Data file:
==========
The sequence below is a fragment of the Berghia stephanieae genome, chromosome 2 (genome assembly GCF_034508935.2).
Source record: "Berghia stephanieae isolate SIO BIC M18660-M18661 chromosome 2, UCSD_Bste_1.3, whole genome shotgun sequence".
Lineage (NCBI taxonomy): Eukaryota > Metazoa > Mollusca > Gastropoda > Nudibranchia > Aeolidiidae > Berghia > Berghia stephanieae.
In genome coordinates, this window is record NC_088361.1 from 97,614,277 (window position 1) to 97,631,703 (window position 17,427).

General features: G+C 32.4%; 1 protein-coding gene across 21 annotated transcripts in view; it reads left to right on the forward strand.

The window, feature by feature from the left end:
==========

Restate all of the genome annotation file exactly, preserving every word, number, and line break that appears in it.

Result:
The sequence below is a fragment of the Berghia stephanieae genome, chromosome 2 (genome assembly GCF_034508935.2).
Source record: "Berghia stephanieae isolate SIO BIC M18660-M18661 chromosome 2, UCSD_Bste_1.3, whole genome shotgun sequence".
Lineage (NCBI taxonomy): Eukaryota > Metazoa > Mollusca > Gastropoda > Nudibranchia > Aeolidiidae > Berghia > Berghia stephanieae.
In genome coordinates, this window is record NC_088361.1 from 97,614,277 (window position 1) to 97,631,703 (window position 17,427).

General features: G+C 32.4%; 1 protein-coding gene across 21 annotated transcripts in view; it reads left to right on the forward strand.

The window, feature by feature from the left end: